The Ahmaud Arbery murder trial is underway, and attorneys for both sides are feeling the difficulty in putting together an open-minded jury. This story gained national attention, and it is highly unlikely that anyone in the city of Brunswick has not heard about the case. Associated Press has been following jury selection and gives us an idea of the obstacles faced in seating an impartial jury in this case.
AP described two potential jurors, both of whom may yet be seated on the final jury. Juror No. 218 was part of a bike ride that was organized following Arbery’s death, while No. 236 was a co-worker of Greg McMichael. Both attorneys closely questioned the two potential jurors, wondering whether they could be truly fair-minded. The judge overseeing the case decided that both could remain in the pool from which final selections will be made. While No. 236 “has been around” Greg McMichael for 30 years as a coworker, she does not consider him a “friend.” In response to questioning, she said: “I don’t understand why they took it into their own hands. That’s the only thing that disturbs me about that day. I would have called 911 and let the police handle it.” There is plenty about that day that is disturbing, though she does make a valid point. Why did the McMichaels and their neighbor decide to play prosecutor and jury, sentencing Arbery to death?
Well-known defense attorney Don Samuel believes that defendants will likely get a change of venue due to pretrial publicity. He is not involved in this case, but he has many years of experience defending accused criminals and knows his stuff. He is correct that it will be virtually impossible to find 16 people (12 plus four alternates) who do not have a strong opinion of the case. Juror No. 218—who the judge has so far allowed to remain—is a classic example. While she assured attorneys that she could be fair and open-minded, she said: “A young man was shot due to his color and the three men that committed the act almost go away. I feel like they are guilty.” With those responses, it is puzzling that the judge allowed her to remain, even for now.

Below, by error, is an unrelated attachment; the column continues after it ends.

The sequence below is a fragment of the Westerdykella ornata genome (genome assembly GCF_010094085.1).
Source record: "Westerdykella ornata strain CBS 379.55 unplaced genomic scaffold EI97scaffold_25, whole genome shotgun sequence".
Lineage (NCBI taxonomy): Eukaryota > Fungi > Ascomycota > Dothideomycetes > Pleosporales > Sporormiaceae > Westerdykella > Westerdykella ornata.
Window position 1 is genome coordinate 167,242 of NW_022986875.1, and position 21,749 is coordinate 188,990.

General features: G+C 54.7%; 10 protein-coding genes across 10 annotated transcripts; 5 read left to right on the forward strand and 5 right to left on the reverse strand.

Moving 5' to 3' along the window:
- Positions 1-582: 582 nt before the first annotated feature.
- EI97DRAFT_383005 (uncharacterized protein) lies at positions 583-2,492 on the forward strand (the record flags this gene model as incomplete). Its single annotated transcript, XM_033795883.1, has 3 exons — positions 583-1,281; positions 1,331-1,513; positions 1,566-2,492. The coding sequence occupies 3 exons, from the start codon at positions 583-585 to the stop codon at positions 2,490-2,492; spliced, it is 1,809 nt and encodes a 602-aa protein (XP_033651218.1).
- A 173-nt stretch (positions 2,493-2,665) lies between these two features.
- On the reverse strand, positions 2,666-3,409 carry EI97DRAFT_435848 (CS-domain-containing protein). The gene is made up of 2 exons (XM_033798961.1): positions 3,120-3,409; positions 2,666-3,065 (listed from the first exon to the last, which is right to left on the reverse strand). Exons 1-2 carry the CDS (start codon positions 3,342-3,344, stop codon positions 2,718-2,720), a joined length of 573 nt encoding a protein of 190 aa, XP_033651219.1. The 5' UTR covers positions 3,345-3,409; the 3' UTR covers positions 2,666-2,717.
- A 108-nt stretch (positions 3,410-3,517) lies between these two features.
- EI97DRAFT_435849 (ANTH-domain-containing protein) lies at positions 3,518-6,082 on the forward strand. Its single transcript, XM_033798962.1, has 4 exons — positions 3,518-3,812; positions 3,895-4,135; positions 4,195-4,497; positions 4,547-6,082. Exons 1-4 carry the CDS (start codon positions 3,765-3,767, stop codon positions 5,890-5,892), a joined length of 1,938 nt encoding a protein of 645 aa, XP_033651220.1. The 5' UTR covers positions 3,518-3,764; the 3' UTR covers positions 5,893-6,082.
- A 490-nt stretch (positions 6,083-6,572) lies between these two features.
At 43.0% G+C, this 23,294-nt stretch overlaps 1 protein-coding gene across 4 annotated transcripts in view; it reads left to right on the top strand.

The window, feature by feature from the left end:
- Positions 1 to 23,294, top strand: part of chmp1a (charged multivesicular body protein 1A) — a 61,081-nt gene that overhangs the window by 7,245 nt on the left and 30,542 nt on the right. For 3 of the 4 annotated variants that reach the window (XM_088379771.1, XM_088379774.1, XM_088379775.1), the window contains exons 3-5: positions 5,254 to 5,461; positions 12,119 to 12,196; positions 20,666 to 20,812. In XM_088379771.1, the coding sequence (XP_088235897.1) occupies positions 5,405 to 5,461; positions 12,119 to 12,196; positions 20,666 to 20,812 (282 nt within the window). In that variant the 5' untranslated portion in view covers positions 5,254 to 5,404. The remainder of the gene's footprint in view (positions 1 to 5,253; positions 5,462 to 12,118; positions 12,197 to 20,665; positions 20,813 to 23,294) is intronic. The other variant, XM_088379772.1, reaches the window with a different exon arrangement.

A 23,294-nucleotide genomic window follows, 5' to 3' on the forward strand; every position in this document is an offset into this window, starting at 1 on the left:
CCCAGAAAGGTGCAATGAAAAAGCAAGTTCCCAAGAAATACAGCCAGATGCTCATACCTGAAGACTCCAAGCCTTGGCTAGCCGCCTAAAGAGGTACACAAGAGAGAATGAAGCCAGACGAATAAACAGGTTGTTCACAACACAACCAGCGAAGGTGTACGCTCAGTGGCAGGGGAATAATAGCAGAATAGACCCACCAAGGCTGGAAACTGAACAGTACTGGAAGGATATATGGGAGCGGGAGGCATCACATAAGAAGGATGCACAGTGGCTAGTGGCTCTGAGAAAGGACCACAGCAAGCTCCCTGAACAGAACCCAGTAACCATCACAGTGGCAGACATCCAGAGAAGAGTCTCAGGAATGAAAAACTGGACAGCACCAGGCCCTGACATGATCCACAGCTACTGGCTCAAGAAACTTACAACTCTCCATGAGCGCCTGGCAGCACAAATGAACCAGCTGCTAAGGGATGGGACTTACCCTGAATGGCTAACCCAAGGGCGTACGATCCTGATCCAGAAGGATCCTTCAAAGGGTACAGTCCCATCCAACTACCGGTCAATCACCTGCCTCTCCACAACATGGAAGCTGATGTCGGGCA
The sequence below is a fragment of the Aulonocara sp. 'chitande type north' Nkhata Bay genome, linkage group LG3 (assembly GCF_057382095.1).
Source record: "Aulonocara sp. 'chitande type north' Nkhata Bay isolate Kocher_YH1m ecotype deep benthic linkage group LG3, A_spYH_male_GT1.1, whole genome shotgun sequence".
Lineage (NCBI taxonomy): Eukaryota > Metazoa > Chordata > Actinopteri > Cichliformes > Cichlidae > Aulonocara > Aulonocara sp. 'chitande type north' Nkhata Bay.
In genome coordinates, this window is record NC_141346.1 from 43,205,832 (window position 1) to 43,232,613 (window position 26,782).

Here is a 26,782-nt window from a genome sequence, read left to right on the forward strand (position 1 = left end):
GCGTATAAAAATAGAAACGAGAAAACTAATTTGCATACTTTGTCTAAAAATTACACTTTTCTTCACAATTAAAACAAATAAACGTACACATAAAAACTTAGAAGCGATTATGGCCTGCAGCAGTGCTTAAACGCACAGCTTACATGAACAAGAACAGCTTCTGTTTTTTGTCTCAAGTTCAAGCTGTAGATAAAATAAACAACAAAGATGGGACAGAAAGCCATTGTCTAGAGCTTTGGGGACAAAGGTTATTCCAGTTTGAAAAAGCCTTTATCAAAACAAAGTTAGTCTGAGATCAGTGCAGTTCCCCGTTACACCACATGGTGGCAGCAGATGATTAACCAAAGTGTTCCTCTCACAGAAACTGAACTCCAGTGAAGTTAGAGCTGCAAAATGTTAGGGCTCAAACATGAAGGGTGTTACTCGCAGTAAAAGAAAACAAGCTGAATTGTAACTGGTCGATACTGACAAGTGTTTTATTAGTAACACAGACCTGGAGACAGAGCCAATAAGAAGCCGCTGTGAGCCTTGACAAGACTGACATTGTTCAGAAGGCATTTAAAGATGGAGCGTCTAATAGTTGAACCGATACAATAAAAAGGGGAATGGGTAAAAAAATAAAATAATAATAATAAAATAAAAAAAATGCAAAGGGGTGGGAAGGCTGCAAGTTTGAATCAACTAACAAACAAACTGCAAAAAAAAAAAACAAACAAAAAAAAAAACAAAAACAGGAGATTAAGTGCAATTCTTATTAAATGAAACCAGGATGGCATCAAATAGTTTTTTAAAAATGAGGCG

They may well end up moving this trial to another county in the state, but it is not clear how much good that will do, as the case quickly gained national attention. Many remain outraged over the senseless murder of this young man. It certainly appears that these men made up their minds that Arbery was up to something criminal, and you can only think it had to do with the fact that he is black. We will likely never know what they were thinking, as they certainly will not reveal their true feelings during the trial. They will likely continue to try to claim that they thought he was a burglar, but that explanation will not serve them well. If they truly believed that, why did they not just report him to the police? That alone makes you wonder about their intent.
Shirley is a former entertainment writer and has worked in the legal field for over 25 years